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She was a widow who slept with a married man. What these 8 men did to her as "punishment" is disgusting.

She was a 25-year-old widow who slept with a married man.

It’s not a rare situation, and in Australia it carries no penalty.

But in the northern Indonesian province of Banda Aceh, a woman was horrifically gang-raped by vigilantes — and then sentenced to a caning — when her affair with a married father-of-five was discovered.

The young woman and her 40-year-old lover were accosted by seven men and a 13-year-old boy at the woman’s home last Wednesday night, the Jakarta Globe reports.

The details of the ensuing atrocities are shocking: The men raped her repeatedly; they tied up and beat her male companion; they doused both with buckets of sewage before turning the couple in at the local sharia police office.

Thr pair couple were subsequently sentenced to nine lashes each with a cane under Sharia law, a harsh form of Islamic law which in Indonesia is enforced only in the province of Aceh.

Aceh, the only province of Indonesia to enforce Sharia law, is on the northern tip of the western island of Sumatra.

“We want the couple to be caned because they violated the religious bylaw on sexual relations,” local Sharia police head Ibrahim Latif said, adding that the sentence would not be voided on the basis of the woman’s rape.

“They have to be [caned] as a form of justice because the rapists will also be processed, but in a criminal court,” he said.

“Besides, they’ve confessed to having sex on several previous occasions.”

Aceh, which lies the northern tip of the western island of Sumatra, was given permission to enforce Sharia law after 2001, in a bid to end a long-running separatist insurgency.

While special police enforce Sharia law in the province — leaving regular police force to enforces “regular” criminal law — the Aceh legislative council in February approved a bylaw ensuring all that violators of Shariah would be tried under Islamic law, irrespective of their religion.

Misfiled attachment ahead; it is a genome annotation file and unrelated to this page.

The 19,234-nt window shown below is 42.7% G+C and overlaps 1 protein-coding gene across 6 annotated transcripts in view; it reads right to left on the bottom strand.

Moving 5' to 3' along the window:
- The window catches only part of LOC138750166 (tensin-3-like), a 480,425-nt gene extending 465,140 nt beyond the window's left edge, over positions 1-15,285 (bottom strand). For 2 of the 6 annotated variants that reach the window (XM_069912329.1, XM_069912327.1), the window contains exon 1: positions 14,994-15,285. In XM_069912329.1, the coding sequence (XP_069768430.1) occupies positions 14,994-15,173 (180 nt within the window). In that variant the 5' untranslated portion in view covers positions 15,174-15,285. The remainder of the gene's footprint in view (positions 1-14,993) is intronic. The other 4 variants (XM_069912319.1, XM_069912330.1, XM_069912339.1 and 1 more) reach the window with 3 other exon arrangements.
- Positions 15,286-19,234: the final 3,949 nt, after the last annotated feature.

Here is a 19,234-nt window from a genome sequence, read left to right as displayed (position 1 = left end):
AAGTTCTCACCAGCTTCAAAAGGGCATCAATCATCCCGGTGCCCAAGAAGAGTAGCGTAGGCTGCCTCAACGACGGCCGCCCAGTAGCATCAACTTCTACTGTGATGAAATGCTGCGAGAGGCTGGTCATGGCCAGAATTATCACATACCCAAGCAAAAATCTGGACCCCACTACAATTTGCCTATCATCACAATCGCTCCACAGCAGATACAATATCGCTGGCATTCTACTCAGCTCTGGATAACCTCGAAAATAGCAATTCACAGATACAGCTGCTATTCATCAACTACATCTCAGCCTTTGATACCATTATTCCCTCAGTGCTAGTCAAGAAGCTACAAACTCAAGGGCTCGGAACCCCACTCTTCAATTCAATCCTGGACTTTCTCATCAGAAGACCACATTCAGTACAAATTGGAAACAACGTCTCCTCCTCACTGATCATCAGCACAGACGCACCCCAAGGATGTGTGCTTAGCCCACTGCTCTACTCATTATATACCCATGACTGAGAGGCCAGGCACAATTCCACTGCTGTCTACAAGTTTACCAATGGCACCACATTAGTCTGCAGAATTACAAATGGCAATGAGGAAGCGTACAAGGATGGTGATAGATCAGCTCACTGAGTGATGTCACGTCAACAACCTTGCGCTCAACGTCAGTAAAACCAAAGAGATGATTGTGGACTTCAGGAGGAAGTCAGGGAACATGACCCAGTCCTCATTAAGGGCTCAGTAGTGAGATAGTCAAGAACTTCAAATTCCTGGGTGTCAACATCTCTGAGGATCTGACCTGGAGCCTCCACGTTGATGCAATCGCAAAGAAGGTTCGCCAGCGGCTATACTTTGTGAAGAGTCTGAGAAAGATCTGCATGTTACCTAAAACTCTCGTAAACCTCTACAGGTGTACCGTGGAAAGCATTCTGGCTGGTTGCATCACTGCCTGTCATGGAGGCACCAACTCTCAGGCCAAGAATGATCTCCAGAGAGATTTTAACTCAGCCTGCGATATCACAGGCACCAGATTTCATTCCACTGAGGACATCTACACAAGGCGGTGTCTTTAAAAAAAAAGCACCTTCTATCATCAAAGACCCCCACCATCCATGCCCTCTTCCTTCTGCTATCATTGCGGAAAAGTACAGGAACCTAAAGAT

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This is not the first time harsh punishments under the religious legal code has made headlines.

Last year, young mother-of-two Arifa Bibi from Pakistan was stoned to death for owning a mobile phone, while a 15-year-old girl was sentenced to 100 lashes for “fornication” after being raped by her stepfather in the Maldives.

In 2008, 13-year-old Somali girl Aisha Ibrahim Duhulow was buried up to her neck and stoned by 50 men in front of 1,000 people at a stadium in Somalia. In the same year, 32-year-old model Kartika Sari Dewi Shukarno was sentenced to be flogged for drinking beer in a nightclub in Malaysia.

In each instance, human rights organisations have spoken out strongly against the use of harsh Sharia penalties, noting that punishments like stoning and flogging contravene a number of international human rights conventions.

Human Rights Watch has previously urged the Indonesian government to review and reject all provisions relating to the death penalty, stoning, and flogging in provinces including Indonesia.

“Stoning and flogging constitute torture in any circumstances,” said Elaine Pearson of the New York-based human rights watchdog in 2009.

“Imposing these draconian punishments on private, consensual conduct means the government can dictate people’s intimate lives.”

Amnesty International have also slammed the use of stoning as a punishment under Sharia law.

“The penalty of death by stoning violates international human rights standards, including prohibitions on torture and cruel and inhuman punishment,” Amnesty International said in a statement last year.

While Sharia law is largely practiced in the countries of Africa and the Asia-Pacific, Brunei last month controversially became the first of Southeast Asia’s predominantly Muslim countries to impose the harsh Islamic law.

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